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Neurology. 2012 Jun 5;78(23):1832-40. doi: 10.1212/WNL.0b013e318258f7c2. Epub 2012 May 2.

Nutrient intake and plasma β-amyloid.

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  • 1Taub Institute for Research in Alzheimer’s Disease and the Aging Brain, Columbia University, New York, NY, USA.

Abstract

OBJECTIVE:

The widely reported associations between various nutrients and cognition may occur through many biologic pathways including those of β-amyloid (Aβ). However, little is known about the possible associations of dietary factors with plasma Aβ40 or Aβ42. The aim of the current study was to evaluate the association between nutrient intake and plasma Aβ levels.

METHODS:

In this cross-sectional study, plasma Aβ40 and Aβ42 and dietary data were obtained from 1,219 cognitively healthy elderly (age >65 years), who were participants in a community-based multiethnic cohort. Information on dietary intake was obtained 1.2 years, on average, before Aβ assay. The associations of plasma Aβ40 and Aβ42 levels and dietary intake of 10 nutrients were examined using linear regression models, adjusted for age, gender, ethnicity, education, caloric intake, apolipoprotein E genotype, and recruitment wave. Nutrients examined included saturated fatty acid, monounsaturated fatty acid, ω-3 polyunsaturated fatty acid (PUFA), ω-6 PUFA, vitamin E, vitamin C, β-carotene, vitamin B(12), folate, and vitamin D.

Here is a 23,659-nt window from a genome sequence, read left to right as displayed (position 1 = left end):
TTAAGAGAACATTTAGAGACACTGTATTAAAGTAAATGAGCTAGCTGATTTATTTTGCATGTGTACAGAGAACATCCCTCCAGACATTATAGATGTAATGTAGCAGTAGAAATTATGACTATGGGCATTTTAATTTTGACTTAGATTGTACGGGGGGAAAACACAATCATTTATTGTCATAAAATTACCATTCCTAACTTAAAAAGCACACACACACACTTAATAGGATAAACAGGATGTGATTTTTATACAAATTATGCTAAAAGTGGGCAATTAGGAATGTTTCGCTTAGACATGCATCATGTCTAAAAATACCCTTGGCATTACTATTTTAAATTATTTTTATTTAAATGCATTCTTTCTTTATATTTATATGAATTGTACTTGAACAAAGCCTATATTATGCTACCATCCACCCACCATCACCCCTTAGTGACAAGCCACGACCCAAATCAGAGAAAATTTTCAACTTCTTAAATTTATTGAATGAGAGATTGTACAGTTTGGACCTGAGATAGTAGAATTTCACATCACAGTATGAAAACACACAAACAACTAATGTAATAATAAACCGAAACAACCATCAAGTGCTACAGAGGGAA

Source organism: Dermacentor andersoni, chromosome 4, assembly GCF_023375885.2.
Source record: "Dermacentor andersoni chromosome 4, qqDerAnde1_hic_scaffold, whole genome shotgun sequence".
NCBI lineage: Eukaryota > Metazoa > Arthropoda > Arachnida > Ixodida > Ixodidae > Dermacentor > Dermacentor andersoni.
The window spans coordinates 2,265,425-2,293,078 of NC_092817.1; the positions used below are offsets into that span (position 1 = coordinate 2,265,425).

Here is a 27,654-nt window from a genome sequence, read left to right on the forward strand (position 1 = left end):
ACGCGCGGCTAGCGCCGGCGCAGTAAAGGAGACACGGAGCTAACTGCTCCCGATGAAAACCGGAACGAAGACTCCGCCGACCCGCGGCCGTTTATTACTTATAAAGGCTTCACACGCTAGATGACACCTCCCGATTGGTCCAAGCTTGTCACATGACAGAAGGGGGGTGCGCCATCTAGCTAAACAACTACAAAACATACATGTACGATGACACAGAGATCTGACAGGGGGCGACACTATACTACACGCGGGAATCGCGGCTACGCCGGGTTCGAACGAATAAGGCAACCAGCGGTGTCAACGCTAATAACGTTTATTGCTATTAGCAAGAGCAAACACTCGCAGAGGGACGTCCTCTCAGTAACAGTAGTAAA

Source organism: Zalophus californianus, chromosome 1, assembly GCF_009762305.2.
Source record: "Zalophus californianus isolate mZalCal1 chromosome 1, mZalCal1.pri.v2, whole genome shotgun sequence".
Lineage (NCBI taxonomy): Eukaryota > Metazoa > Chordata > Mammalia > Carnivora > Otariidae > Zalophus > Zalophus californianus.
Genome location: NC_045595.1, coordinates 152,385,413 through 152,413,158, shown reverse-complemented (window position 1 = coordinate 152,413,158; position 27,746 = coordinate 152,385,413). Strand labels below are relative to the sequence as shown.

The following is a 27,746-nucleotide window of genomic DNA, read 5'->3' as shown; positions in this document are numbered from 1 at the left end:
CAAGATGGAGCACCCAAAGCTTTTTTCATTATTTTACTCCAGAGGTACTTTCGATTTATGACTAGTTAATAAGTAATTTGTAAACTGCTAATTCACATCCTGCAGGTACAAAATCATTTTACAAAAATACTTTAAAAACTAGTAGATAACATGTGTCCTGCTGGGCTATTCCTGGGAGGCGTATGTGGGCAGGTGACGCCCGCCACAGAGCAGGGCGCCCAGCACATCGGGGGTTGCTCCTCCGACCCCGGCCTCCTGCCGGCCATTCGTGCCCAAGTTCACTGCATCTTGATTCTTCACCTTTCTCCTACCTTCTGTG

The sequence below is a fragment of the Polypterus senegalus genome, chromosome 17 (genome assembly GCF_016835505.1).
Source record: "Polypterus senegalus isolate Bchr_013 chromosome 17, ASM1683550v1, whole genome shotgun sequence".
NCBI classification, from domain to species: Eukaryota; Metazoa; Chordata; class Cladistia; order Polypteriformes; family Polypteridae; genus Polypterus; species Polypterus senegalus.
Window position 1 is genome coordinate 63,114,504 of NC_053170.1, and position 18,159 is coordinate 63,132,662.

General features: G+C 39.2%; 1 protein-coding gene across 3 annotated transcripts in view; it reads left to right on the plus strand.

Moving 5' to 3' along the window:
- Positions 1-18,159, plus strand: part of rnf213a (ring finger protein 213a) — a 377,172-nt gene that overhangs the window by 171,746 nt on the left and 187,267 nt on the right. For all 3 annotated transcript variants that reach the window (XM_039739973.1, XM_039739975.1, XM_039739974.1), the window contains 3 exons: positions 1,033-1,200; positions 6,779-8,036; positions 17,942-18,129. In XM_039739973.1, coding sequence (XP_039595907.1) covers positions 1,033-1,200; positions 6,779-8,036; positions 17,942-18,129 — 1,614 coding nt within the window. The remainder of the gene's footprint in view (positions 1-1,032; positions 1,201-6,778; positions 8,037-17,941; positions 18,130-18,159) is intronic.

RESULTS:

In unadjusted models that simultaneously included all nutrients, higher intake of ω-3 PUFA was associated with lower levels of Aβ40 (β = -24.7, p < 0.001) and lower levels of Aβ42 (β = -12.3, p < 0.001). In adjusted models, ω-3 PUFA remained a strong predictor of Aβ42 (β = -7.31, p = 0.02), whereas its association with Aβ40 was attenuated (β = -11.96, p = 0.06). Other nutrients were not associated with plasma Aβ levels.

CONCLUSIONS:

Our data suggest that higher dietary intake of ω-3 PUFA is associated with lower plasma levels of Aβ42, a profile linked with reduced risk of incident AD and slower cognitive decline in our cohort.

PMID:
22551728
[PubMed - indexed for MEDLINE]
PMCID:
PMC3369517
Free PMC Article
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